What does affordable housing mean?

According to the Canada Mortgage & Housing Corporation (CMHC):

In Canada, housing is considered affordable if shelter costs account for less than 30 per cent of before-tax household income. The term "affordable housing" is often used interchangeably with "social housing"; however, social housing is just one category of affordable housing and usually refers to rental housing subsidized by the government. Affordable housing is a much broader term and includes housing provided by the private, public and not-for-profit sectors as well as all forms of housing tenure (ie. rental, ownership and cooperative ownership). It also includes temporary as well as permanent housing. In other words, the term "affordable housing" can refer to any part of the housing continuum from temporary emergency shelters through transition housing, supportive housing, subsidized housing, market rental housing or market homeownership.”    

In the St. John’s housing market, the task of securing adequate, affordable housing can be extremely difficult for people across the income spectrum. 



What is Core Housing Need

According to CMHC, a Household Is in Core Housing Need If

its housing does not meet one or more of the adequacy, suitability or affordability standards, and

-  it would have to spend 30% or more of its before-tax income to access acceptable local housing.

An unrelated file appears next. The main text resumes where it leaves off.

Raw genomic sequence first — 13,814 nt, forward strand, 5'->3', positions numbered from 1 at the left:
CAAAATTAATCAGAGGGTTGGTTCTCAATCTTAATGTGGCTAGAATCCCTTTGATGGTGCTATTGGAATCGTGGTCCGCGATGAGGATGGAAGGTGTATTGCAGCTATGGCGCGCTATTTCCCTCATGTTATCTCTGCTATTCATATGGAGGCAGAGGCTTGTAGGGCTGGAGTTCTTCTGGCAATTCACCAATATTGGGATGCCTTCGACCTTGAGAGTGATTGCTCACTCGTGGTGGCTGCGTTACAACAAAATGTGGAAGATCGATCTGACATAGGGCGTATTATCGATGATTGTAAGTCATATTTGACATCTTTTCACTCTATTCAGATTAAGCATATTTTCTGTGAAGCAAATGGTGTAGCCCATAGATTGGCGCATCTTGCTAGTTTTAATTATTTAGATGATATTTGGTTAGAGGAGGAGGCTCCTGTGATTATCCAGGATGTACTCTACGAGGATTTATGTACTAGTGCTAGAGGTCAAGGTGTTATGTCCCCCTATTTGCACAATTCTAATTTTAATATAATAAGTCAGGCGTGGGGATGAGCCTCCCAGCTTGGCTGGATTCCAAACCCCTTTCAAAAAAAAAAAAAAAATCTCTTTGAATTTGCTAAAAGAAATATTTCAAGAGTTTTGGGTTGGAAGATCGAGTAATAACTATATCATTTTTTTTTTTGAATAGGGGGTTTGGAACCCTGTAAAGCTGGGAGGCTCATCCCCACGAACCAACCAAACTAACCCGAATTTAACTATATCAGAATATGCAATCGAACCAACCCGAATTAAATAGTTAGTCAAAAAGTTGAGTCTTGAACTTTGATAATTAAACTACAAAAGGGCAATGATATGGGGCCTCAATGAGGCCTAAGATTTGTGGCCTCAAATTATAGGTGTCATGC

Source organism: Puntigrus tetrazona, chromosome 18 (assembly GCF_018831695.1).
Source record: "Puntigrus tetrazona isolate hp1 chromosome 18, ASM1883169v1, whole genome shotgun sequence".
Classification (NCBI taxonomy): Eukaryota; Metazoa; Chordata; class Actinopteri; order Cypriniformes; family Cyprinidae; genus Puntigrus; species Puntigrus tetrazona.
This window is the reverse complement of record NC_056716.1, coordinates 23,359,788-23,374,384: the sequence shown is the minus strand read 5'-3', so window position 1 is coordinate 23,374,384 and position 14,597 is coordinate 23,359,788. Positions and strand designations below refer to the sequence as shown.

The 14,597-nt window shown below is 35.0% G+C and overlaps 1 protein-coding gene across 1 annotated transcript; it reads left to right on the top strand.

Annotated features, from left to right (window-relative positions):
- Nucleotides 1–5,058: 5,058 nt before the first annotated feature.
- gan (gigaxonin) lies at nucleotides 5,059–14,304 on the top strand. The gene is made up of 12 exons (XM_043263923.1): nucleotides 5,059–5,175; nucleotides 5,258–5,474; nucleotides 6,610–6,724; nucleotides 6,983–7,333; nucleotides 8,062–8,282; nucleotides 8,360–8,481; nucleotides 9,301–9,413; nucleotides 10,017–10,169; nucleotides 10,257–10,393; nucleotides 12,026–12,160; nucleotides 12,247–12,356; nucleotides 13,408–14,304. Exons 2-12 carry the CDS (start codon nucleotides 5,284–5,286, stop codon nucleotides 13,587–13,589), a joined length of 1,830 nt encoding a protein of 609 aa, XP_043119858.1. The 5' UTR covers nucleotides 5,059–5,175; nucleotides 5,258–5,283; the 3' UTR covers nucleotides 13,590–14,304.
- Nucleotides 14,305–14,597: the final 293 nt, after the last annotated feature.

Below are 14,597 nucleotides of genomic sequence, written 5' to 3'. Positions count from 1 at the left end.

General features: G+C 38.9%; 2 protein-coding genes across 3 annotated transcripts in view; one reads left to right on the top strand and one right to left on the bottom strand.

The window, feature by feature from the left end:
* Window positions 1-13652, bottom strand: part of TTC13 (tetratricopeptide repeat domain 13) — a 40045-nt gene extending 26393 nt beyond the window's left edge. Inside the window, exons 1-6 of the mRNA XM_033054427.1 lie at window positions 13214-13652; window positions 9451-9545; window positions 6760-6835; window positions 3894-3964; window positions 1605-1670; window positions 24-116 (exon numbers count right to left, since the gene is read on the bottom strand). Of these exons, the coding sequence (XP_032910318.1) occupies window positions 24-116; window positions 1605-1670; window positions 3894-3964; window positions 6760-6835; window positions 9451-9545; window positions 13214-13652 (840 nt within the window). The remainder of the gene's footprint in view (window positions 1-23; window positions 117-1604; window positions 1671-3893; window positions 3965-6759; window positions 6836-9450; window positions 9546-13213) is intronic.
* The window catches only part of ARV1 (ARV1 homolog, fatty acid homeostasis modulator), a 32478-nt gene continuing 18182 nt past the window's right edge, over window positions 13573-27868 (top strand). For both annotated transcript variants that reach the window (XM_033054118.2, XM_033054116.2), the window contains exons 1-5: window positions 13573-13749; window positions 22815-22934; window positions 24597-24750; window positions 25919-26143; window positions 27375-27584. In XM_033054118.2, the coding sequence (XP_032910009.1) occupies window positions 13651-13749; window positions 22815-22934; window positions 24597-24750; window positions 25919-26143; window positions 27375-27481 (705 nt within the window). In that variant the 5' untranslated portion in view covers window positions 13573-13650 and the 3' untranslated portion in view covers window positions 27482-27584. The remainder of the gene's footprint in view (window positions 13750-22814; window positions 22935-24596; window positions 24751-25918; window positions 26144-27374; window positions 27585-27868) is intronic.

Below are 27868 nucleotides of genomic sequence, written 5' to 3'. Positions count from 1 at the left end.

11.9% (9000) households were in core housing need in St. John’ in 2011.


Why is housing so important?

Housing is a foundation upon which a prosperous, vibrant and healthy community is built. Investment in affordable housing solutions helps to produce many dividends for the entire community:

·  A secure labor force, especially in the essential service sector of the economy

·  Healthy independent living for seniors

·  The reduction of poverty

·  Improved outcomes for employment, education, and health and community safety

·  Environmental sustainability through energy efficiency

Affordable housing is about creating and promoting a range of housing choices as diverse as the city itself: Different people have different housing needs based on their household size, employment, ability, health, income, stage in life, and a host of other factors.

The current Affordable Housing Business Plan looks at solutions across the housing continuum with a particular focus on creating housing that is affordable to households in a growing affordability gap: those with incomes too high for a housing subsidy but too low to afford market rental or ownership options.

For more FAQs, visit: http://www.stjohns.ca/living-st-johns/your-city/affordable-housing